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London Fletcher regrets not telling Redskins about concussion

London Fletcher says he gets his bell rung perhaps twice per game. He has played in 240 consecutive games, not counting preseason and playoffs.

"I play inside linebacker, and I like to play it physical," Fletcher said Thursday. "So, I don't know, it can happen a couple of times a game, but I wouldn't classify them as concussions; they're just, you know, bell-ringing. You'll see stars for a second, and then you're back to normal in two, three seconds, whatever the case may be. That's just the way the game is."

Fletcher's comments about regular "bell-ringing" are sure to add to the growing debate surrounding football safety. Experts have tried to educate coaches and players that "getting your bell rung" is not something to be ignored. That only works, however, if the player reports it or a coach or teammate notices it.

"Obviously, looking back, I should've told the team about that part of it a lot sooner because it was something that was taken care of immediately," Fletcher said. "That's the only regret I have about the situation."

Fletcher, who's 38 and never has missed a game in 16 NFL seasons, is decidedly old-school. In a profile in this week's issue of Sports Illustrated, he revealed that last preseason, he suffered a concussion that he and the team kept secret from the public.

"I'm not going to tell an opponent about anything that I've got going on, so it's just the way I am," Fletcher told reporters in the Redskins' locker room. "You play football, you have things that bother you all the time. If I go around telling you all everything that's bothering me, you'd be writing a story every day."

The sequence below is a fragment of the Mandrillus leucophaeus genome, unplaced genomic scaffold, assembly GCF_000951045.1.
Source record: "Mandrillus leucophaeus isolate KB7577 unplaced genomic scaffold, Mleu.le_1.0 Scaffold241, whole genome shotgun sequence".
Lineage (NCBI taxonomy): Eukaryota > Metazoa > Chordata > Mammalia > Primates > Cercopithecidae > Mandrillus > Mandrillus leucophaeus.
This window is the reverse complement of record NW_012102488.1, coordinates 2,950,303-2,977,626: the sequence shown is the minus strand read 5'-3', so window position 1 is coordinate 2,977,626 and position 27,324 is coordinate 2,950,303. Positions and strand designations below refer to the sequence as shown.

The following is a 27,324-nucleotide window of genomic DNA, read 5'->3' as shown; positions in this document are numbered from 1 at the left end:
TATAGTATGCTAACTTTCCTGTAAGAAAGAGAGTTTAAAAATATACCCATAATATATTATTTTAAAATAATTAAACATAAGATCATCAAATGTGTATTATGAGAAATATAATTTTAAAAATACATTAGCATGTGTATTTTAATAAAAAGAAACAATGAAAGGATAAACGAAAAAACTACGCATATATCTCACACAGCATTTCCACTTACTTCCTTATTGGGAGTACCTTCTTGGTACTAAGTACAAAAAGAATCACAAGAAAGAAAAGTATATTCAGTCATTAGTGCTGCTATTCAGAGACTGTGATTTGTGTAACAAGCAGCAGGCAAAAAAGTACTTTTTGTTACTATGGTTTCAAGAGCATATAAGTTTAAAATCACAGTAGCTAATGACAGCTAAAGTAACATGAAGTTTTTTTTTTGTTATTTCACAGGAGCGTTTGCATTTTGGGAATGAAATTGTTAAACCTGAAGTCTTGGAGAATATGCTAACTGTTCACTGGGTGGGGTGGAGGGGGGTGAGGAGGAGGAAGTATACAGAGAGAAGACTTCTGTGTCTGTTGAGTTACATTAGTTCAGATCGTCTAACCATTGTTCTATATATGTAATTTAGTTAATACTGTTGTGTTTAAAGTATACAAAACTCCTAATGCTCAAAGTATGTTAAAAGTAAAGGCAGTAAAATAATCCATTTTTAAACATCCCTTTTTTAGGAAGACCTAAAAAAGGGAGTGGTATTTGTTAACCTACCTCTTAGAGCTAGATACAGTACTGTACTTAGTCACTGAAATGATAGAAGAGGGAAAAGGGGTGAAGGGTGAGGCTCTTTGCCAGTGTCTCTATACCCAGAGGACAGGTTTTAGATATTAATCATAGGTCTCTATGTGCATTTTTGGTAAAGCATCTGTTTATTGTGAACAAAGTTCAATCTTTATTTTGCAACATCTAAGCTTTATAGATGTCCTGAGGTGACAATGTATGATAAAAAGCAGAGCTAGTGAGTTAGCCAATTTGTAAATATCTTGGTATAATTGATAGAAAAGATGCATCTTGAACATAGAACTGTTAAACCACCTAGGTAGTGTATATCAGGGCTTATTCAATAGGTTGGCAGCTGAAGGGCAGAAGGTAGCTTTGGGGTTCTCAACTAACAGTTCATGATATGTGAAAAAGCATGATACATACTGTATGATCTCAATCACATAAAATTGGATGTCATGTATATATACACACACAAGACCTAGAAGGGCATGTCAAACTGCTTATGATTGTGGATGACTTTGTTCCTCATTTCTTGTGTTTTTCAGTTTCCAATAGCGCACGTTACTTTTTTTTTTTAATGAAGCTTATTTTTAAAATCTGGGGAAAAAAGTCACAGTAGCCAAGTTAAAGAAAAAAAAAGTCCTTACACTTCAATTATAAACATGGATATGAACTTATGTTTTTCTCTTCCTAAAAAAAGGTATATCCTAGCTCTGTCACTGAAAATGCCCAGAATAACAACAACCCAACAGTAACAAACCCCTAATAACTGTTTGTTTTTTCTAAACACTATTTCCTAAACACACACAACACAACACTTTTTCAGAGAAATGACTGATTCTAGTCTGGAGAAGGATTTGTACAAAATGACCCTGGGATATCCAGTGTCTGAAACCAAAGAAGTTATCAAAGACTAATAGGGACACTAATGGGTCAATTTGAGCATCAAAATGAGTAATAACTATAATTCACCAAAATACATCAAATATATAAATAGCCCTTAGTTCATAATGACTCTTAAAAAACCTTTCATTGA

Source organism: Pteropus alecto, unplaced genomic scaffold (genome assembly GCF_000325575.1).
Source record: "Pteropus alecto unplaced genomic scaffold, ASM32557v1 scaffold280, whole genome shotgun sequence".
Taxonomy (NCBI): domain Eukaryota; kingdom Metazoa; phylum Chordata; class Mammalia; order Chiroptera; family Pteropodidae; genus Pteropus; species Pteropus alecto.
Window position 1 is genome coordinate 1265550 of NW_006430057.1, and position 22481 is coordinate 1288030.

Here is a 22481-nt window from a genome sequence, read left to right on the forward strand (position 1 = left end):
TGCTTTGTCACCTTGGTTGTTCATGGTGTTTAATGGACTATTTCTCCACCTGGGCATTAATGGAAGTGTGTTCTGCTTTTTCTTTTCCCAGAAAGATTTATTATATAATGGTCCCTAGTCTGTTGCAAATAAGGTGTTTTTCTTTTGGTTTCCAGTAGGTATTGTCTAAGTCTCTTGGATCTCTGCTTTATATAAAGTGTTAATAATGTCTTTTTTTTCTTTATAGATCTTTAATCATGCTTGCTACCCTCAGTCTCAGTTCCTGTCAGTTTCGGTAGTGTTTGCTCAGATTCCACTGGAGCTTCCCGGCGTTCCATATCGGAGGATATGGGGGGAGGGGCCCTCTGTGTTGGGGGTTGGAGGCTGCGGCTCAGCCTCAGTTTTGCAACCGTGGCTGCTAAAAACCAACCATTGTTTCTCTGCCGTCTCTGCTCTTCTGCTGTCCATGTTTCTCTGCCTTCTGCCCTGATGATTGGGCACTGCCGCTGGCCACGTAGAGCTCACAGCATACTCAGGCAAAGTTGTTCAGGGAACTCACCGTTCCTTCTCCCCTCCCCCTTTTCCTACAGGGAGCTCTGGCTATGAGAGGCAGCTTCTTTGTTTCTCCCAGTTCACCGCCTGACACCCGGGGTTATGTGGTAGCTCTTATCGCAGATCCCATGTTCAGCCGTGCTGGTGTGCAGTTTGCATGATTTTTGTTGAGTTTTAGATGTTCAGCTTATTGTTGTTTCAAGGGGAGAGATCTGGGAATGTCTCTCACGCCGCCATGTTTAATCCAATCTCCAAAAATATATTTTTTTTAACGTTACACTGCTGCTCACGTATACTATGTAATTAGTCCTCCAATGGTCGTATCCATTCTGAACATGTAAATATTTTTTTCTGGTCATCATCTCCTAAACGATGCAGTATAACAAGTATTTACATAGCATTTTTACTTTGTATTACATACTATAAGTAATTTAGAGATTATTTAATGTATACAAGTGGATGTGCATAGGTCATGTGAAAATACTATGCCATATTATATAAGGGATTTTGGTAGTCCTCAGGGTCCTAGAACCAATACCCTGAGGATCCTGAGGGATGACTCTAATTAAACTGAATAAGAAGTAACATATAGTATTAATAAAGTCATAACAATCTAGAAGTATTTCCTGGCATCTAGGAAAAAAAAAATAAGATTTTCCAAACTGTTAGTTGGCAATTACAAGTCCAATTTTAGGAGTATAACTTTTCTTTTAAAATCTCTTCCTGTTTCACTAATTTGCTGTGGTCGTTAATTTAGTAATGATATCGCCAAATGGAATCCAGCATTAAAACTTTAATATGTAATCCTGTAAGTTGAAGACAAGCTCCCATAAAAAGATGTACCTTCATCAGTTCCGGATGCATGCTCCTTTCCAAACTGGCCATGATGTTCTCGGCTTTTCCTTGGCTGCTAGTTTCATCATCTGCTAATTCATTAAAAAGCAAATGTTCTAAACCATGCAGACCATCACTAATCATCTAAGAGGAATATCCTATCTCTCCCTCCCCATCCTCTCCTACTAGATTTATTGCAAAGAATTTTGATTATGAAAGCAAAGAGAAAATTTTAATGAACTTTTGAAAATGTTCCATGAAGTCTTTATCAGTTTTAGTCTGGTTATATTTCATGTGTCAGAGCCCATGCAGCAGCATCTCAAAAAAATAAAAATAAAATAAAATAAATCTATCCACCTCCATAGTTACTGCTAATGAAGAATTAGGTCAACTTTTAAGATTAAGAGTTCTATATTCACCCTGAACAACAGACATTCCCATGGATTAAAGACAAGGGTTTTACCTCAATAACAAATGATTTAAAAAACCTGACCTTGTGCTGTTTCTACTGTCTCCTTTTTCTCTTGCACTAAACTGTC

So what was suspected was true. When Redskins coach Mike Shanahan said Fletcher was "not feeling right" and kept evading follow-up questions, it turned out that the linebacker did suffer a concussion when he was hit by a teammate while defending a pass in the 2012 preseason opener against the Buffalo Bills. Fletcher stayed in the game for a few more plays before telling trainers he was feeling dizzy, and he missed the next preseason game.

Asked why he didn't reveal Fletcher's concussion, Shanahan said: "I don't remember, to be honest with you. I've got a hard enough time thinking about what it was last week with injuries, yet a year ago."

Teams are not required to issue regular injury reports during preseason.

"If I had suffered the concussion in a regular-season game, I would not have been able to play that following week," Fletcher said.

What Fletcher didn't tell the trainers was that he was dealing with a byproduct from the concussion well into the regular season. He was over the actual concussion, but something still wasn't right with his head.

"It wasn't a situation where I was all wobbly or anything like that," Fletcher said. "It's just every now and then I would maybe have a little sway. I would notice it. Nobody else would notice it. So I never told the team about that."

It wasn't until he had a hamstring injury in October that Fletcher told the team about his "balance" issues. It turned out to be problem in his neck that was easily resolved. Fletcher hadn't been his usual self up until then. Once the problem was treated, he had a strong second half and was named second-team All-Pro.

The Associated Press contributed to this report.

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